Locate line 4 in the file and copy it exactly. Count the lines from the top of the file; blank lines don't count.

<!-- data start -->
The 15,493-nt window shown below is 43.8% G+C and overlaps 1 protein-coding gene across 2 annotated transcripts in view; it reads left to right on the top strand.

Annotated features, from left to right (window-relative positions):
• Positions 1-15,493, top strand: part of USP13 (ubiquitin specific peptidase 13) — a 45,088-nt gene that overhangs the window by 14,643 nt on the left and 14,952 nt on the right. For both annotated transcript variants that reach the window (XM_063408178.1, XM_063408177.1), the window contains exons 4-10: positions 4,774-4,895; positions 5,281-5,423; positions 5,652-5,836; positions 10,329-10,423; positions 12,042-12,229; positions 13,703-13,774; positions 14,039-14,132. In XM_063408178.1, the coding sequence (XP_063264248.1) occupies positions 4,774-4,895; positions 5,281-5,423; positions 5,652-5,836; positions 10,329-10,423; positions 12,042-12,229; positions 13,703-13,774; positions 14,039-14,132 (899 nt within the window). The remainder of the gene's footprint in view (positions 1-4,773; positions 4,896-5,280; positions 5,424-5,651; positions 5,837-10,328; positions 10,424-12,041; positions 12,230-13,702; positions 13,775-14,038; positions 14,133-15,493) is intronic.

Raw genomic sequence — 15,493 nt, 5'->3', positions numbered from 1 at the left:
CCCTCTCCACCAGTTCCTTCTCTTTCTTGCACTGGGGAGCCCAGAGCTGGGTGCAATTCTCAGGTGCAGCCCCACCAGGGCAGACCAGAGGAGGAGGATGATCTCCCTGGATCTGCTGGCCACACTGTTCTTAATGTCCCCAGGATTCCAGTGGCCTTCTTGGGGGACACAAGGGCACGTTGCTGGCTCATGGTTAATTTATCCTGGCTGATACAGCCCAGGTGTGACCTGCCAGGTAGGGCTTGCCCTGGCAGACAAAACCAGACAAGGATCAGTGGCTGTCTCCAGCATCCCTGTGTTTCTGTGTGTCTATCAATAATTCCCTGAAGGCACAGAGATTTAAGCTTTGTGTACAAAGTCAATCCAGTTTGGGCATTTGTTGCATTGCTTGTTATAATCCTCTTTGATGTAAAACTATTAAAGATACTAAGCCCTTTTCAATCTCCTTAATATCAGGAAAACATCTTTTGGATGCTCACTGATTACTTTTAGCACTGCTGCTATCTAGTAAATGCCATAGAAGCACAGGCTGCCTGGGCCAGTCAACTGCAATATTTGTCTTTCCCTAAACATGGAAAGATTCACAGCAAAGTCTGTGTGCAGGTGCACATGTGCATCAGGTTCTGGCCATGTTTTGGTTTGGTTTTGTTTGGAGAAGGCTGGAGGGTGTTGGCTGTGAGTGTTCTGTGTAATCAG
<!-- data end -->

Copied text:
Raw genomic sequence — 15,493 nt, 5'->3', positions numbered from 1 at the left: